From glass to space, the world of 3D printing is moving at light-speed. Nanoengineers at the University of California, San Diego are aiming small, microscopic small. Using a revolutionary 3D printing technology, these scientists created a multipurpose fish-shaped microrobot – called microfish.

One day, these microfish could swim around your bloodstream and deliver drugs right to the areas that need it.

“We have developed an entirely new method to engineer nature-inspired microscopic swimmers that have complex geometric structures and are smaller than the width of a human hair. With this method, we can easily integrate different functions inside these tiny robotic swimmers for a broad spectrum of applications,” said the co-first author Wei Zhu, a nanoengineering Ph.D. student at the Jacobs School of Engineering at UC San Diego.

These microfish are chemically powered and magnetically controlled

The typical microrobot can’t perform complicated tasks because of their simple designs. Most are spherical or cylindrical shaped and lack the features to perform more difficult tasks.

The researchers, led by Professors Shaochen Chen and Joseph Wang, created custom-built microfish to do more. The new 3D printing process allows the researchers to incorporate layers of functional nanoparticles into the microfish. One of these is platinum nanoparticles in the tail. When placed in hydrogen peroxide, the platinum nanoparticles produce a chemical reaction that thrusts the fish forward. Boom! There’s your propulsion.

Toss some magnetic iron oxide nanoparticles in the heads and you can now steer it with magnets.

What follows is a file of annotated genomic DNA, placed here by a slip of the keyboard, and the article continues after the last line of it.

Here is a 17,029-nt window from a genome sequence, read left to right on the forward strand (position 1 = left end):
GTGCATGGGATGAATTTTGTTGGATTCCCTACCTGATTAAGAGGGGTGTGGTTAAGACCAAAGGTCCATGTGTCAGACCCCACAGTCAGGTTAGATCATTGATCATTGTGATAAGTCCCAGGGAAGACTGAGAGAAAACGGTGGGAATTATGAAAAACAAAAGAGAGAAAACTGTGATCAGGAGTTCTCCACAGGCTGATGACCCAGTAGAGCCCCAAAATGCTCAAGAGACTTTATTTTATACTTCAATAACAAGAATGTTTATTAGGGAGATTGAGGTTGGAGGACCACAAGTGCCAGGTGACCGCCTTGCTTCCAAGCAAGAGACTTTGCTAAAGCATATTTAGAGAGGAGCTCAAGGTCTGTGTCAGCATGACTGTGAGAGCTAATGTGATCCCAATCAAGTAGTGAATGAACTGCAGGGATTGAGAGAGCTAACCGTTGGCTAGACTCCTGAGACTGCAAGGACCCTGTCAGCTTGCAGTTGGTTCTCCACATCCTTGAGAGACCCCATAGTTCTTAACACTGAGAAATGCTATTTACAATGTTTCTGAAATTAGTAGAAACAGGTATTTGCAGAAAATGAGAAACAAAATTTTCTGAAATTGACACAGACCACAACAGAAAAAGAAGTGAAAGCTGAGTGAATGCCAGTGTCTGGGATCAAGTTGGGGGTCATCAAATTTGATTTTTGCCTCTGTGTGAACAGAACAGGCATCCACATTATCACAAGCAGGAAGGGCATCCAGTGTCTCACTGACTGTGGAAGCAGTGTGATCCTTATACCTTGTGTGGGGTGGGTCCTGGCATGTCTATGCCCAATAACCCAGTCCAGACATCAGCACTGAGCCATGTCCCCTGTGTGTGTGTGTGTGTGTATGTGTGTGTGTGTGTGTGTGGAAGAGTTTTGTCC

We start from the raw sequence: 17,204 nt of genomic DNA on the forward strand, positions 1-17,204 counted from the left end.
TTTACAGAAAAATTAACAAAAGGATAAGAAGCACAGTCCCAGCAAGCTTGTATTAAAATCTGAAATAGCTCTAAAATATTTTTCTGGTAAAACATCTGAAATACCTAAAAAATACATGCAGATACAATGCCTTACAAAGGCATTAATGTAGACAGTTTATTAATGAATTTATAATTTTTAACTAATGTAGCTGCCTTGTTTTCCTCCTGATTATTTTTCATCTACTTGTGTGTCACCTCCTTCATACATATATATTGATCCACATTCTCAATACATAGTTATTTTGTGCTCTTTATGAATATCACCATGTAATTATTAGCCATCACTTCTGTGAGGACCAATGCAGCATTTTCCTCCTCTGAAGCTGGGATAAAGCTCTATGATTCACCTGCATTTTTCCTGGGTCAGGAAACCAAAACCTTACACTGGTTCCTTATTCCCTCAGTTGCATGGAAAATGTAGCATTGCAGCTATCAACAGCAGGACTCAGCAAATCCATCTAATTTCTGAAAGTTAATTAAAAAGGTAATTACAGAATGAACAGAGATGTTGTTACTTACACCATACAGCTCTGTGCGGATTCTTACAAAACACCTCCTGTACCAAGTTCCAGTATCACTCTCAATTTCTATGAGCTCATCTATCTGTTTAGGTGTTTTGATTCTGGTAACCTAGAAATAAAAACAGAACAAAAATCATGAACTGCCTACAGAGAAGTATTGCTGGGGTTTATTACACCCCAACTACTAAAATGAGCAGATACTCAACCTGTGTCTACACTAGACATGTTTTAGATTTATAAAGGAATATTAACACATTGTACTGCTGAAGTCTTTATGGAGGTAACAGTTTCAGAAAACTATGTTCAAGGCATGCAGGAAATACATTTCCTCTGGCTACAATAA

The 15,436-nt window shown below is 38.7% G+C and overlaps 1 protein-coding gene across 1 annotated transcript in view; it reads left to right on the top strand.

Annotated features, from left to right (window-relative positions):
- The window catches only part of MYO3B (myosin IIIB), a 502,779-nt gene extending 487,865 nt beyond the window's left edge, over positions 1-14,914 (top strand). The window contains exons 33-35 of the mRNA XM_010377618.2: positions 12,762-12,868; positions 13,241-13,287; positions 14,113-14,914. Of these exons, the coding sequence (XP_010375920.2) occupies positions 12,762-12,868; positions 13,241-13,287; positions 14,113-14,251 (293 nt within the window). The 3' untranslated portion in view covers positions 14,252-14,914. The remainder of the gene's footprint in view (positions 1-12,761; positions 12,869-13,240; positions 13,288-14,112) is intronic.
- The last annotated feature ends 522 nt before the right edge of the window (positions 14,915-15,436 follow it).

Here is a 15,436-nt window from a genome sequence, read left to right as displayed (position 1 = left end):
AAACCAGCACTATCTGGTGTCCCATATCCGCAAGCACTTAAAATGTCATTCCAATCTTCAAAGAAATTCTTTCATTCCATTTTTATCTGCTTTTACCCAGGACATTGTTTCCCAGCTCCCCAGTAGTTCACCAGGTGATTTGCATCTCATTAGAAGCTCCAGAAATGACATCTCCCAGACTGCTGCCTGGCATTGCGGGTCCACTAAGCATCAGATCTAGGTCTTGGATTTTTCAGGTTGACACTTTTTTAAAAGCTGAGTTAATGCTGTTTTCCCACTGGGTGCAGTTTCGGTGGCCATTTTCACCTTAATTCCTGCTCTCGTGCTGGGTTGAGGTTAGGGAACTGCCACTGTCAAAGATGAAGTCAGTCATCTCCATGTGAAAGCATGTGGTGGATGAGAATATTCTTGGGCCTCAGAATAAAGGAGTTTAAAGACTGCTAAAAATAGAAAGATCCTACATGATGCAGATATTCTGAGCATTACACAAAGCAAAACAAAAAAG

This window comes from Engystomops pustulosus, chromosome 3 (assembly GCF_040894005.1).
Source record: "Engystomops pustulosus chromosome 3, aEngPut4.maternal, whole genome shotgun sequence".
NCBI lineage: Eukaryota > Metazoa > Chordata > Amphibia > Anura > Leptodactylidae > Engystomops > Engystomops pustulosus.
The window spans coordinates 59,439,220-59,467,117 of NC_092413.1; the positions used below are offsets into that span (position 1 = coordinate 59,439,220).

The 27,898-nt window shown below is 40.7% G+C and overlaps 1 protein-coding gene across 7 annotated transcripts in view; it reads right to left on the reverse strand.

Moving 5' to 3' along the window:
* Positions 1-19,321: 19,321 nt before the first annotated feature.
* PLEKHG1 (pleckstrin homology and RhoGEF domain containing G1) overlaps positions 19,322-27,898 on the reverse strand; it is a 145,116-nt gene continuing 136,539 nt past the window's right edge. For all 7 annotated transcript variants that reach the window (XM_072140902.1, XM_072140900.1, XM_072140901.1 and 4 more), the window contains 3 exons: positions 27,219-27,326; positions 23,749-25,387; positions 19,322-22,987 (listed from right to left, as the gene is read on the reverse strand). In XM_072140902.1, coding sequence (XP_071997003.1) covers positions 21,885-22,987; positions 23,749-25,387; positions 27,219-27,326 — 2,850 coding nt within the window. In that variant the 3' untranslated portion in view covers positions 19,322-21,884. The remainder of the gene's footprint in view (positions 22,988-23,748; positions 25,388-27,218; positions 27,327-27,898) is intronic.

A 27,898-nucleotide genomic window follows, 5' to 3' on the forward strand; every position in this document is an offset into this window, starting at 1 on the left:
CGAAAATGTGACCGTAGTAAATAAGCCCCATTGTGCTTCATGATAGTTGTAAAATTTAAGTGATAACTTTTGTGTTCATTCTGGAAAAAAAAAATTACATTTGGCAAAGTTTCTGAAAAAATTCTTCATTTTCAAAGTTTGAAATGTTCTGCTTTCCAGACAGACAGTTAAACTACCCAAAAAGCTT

For the proof-of-concept demonstration, the researchers mixed in some polydiacetylene (PDA) nanoparticles, which captures harmful toxins, with the microfish bodies. As PDA binds with the toxins, it becomes fluorescent and glows red. By monitoring the intensity of the red glow, the researchers can monitor how well the microfish are detoxifying.

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microfish glow red

Fluorescent image of the microfish showing their detoxification capability. Credit: W. Zhu and J. Li, UC San Diego Jacobs School of Engineering

“Another exciting possibility we could explore is to encapsulate medicines inside the microfish and use them for directed drug delivery,” said Jinxing Li, the other co-first author of the study.

The innovative 3D printing technology used in this study isn’t just limited to fish-shaped microrobots. “We can rapidly build microrobots inspired by other biological organisms such as birds,” said Zhu.

The technology that made the microfish possible is based on a rapid, high-resolution 3D printing technology known as microscale continuous optical printing. Developed in Chen’s lab, one of the major advantages of this technology is flexibility. In just seconds, researchers can print hundreds of microfish. And since the technology is digitized, different designs can be swapped out quickly.

“This method has made it easier for us to test different designs for these microrobots and to test different nanoparticles to insert new functional elements into these tiny structures. It’s my personal hope to further this research to eventually develop surgical microrobots that operate safer and with more precision,” said Li.

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